This is just one of the sights I see from my "spa", the wishing well on our deck and the old apple tree behind it.  Care to join me?  

Thursday, July 16, 2009

The Usual Mess

D.D. #2 commented on the pictures of my sewing room (post of June 4) how it just didn't look right without all the "colorful stuff".  Well, there was some truth to that.  I had just cleaned it up all spiffy, and there was nothing hanging around at all.  So I thought today when it was all cluttered up as per usual, that I'd be honest and show you what it usually looks like.  So here goes, from right to left:
My sewing machine amid: (on the floor) a sweater of Jim's that I made in 1990, and am currently reworking the cuffs and waistband.  Just beyond it is a scarf in process.  Hidden under the scarf is a sweater for myself that I started last fall.  Only the back is finished so far.  The other two objects there are just two totes, one I made, and the other one bought.  There's a clipboard there with a newspaper article I wrote concerning "Arts Alive", an organization that I'm involved with.  Hanging up you see a pieced jacket, a Country Creations design, that I made in 2003 that needs a lining (never got around to that.)  Out of sight behind the jacket is a suit of Jim's that needs a minor repair by a pants pocket.  See the little blue sweeper?  That's so very handy for whisking across the floor to pick up scraps and threads.  The blue and white object on the edge of the table is a wool winder, very handy for knitting, especially machine knitting.  Then you can see my cute little "flower pot" mug, brown just like a clay flower pot.  Beyond my sewing machine is a fishing tackle box that I use to carry my supplies, thread, needles, scissors, etc. when I go out quilting with a group.

To the left of all that is a small desk that 
I use as a base for pressing seams when piecing.  I have a small travel iron that works just super on all those little seams.  But there's no room for pressing here, since it's covered with (right to left) a jug of paint brushes, a container of fabric for making table toppers.  Then some material that I'm currently using to make table toppers, and unseen underneath all that is a watercolor painting of Jim pondering the next move as we build a greenhouse.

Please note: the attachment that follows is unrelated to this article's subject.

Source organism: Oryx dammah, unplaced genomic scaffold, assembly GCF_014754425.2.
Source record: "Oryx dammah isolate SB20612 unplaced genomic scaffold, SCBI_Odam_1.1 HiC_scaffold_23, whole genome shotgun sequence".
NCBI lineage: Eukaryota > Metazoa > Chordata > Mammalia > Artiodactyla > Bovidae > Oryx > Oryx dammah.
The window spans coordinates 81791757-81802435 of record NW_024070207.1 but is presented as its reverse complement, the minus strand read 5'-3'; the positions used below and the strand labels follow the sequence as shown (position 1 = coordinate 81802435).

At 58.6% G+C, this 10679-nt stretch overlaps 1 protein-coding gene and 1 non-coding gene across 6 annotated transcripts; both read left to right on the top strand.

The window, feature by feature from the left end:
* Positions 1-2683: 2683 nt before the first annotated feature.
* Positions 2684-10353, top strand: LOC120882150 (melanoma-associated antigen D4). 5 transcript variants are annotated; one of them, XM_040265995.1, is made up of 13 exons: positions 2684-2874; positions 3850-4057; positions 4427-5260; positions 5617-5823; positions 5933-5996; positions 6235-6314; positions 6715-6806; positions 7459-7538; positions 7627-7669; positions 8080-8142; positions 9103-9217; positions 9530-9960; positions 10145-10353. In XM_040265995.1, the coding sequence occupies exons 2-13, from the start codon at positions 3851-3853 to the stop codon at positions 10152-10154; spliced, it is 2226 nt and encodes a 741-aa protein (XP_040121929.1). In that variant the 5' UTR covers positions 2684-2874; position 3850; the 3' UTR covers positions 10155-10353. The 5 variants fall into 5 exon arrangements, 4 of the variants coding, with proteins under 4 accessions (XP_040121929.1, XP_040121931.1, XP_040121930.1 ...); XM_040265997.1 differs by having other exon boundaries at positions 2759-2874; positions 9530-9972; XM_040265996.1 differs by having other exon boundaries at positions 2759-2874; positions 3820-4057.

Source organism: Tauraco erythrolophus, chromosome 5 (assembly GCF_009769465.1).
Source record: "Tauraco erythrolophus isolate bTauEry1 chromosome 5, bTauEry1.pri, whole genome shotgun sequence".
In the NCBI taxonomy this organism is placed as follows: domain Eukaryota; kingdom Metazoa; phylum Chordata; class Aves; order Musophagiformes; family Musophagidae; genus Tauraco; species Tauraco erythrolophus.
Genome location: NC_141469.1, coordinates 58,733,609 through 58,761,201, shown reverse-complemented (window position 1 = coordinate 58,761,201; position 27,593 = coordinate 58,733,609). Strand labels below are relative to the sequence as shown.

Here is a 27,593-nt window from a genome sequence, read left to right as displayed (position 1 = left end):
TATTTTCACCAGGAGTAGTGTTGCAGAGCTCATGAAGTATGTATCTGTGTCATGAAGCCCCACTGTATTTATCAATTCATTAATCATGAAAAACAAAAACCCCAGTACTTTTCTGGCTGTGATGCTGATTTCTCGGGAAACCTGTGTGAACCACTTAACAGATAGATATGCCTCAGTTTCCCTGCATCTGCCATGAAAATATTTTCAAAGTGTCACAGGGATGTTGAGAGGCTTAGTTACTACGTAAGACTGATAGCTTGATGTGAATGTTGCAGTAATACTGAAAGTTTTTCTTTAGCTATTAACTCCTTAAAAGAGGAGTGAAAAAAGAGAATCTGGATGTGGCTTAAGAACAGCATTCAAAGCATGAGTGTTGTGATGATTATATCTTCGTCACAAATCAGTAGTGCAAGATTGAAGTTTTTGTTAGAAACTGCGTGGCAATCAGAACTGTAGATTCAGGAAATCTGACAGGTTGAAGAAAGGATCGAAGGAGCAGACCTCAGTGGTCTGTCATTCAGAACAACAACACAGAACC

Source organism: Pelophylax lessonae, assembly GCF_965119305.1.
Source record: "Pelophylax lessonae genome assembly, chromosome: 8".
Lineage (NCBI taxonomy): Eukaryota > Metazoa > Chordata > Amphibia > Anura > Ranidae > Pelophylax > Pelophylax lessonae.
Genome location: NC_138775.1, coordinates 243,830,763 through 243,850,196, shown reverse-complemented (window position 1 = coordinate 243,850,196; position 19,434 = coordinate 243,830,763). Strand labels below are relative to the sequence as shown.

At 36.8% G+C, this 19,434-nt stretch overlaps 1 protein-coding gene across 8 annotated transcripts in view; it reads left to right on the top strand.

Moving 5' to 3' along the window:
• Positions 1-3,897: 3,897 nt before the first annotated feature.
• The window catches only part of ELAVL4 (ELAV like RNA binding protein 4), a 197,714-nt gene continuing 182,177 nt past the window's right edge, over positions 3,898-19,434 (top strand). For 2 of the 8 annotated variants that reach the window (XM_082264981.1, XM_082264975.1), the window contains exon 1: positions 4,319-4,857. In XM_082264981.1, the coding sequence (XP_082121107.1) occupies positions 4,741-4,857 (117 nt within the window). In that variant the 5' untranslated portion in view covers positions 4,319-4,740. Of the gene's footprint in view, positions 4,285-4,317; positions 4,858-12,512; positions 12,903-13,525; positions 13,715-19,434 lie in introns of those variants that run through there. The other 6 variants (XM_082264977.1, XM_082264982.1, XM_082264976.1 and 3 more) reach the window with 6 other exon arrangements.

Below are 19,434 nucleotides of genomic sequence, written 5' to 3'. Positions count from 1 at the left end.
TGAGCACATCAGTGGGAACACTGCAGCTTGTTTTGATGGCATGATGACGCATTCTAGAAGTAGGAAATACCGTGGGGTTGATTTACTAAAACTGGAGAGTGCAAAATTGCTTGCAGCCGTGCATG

Under the desk is my portable sewing machine, and in front of that another container, with the lid propped in front, that I carry other supplies when quilting elsewhere.  I can see that I should get a much bigger wastebasket than the little wicker basket which is being overwhelmed here.

To the left on the floor is another wicker basket holding bundles of material from my last "gifting".   
Here's my cutting table in its usual condition.  There's one table runner on the cutting board, and another on the design wall.  Underneath the one on the design wall is the 1930's log cabin quilt top.  That top is finished!  It just needs the borders and then the rest of the "sandwich."  Extra strips left over from the log cabin are hanging on the wall.  There's an acrylic book holder open to the Log Cabin pattern, and a calculator and "sticky paper thread roller."  On the right of the cutting table is another box of fabric bundles from the "gifting."  Under the cutting table is my wheeled tote for transporting my good Janome.  And to the left is my beloved "EuroPro" pressing system.

Even that does not end the mess.  Next to the EuroPro is an antique dresser that holds odds 'n ends.  The drawers are full of sewing things: ribbons, shoulder pads, zippers, stiffeners, etc.  There are a few finished table toppers on top, and they are topped by a few cameras etc.  To the right is a box of cut up cards.  I reuse all greeting cards by writing shopping lists on the blank sides.

But just to prove that there is a calm aspect to this whole mess, here is a photo of what I look out on when I sit at my sewing machine:

I do love my sewing room!  And that's a good thing, because I spend a lot of time there.

When I wondered whether to make the 1930's Log Cabin bigger or make table runners from the left over strips, D.D. #1 commented (June 22) that she "highly recommends table runners, as she is still using the Christmas one I made for her."  Well, I took that seriously, and that's when the current rash of table runners got started.  I made the one on the design wall for her, but then found another fabric that I thought would look better in her house, so I made a second one.  That did turn out very nicely, but now I'm concerned that perhaps the background fabric is a little too yellow for her living/dining room.  The walls there are a deep beige called "raffia", so guess what? I'm starting a third one with a different, more beige, less yellow, background fabric.  Where will it all end?